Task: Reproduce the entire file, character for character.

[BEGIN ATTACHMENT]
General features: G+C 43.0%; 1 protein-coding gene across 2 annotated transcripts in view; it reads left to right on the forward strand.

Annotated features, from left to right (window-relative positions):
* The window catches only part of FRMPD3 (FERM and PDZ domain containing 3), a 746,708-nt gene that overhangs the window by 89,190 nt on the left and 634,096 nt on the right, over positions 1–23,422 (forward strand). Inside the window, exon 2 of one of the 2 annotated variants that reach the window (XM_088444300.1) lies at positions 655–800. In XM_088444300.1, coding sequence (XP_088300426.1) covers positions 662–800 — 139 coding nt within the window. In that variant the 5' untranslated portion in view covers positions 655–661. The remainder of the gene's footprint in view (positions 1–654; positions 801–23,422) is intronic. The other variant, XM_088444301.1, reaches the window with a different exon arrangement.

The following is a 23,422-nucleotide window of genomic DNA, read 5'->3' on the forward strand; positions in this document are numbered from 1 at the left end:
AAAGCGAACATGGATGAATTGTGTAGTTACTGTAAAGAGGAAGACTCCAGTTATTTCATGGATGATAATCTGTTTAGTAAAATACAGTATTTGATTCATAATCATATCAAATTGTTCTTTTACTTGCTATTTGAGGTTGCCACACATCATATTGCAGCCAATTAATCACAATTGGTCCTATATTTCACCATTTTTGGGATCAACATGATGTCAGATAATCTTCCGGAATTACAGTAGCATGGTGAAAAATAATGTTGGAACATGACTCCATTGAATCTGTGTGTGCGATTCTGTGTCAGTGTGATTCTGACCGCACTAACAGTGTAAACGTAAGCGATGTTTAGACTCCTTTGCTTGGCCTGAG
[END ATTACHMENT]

General features: G+C 43.0%; 1 protein-coding gene across 2 annotated transcripts in view; it reads left to right on the forward strand.

Annotated features, from left to right (window-relative positions):
* The window catches only part of FRMPD3 (FERM and PDZ domain containing 3), a 746,708-nt gene that overhangs the window by 89,190 nt on the left and 634,096 nt on the right, over positions 1–23,422 (forward strand). Inside the window, exon 2 of one of the 2 annotated variants that reach the window (XM_088444300.1) lies at positions 655–800. In XM_088444300.1, coding sequence (XP_088300426.1) covers positions 662–800 — 139 coding nt within the window. In that variant the 5' untranslated portion in view covers positions 655–661. The remainder of the gene's footprint in view (positions 1–654; positions 801–23,422) is intronic. The other variant, XM_088444301.1, reaches the window with a different exon arrangement.

The following is a 23,422-nucleotide window of genomic DNA, read 5'->3' on the forward strand; positions in this document are numbered from 1 at the left end:
AAAGCGAACATGGATGAATTGTGTAGTTACTGTAAAGAGGAAGACTCCAGTTATTTCATGGATGATAATCTGTTTAGTAAAATACAGTATTTGATTCATAATCATATCAAATTGTTCTTTTACTTGCTATTTGAGGTTGCCACACATCATATTGCAGCCAATTAATCACAATTGGTCCTATATTTCACCATTTTTGGGATCAACATGATGTCAGATAATCTTCCGGAATTACAGTAGCATGGTGAAAAATAATGTTGGAACATGACTCCATTGAATCTGTGTGTGCGATTCTGTGTCAGTGTGATTCTGACCGCACTAACAGTGTAAACGTAAGCGATGTTTAGACTCCTTTGCTTGGCCTGAG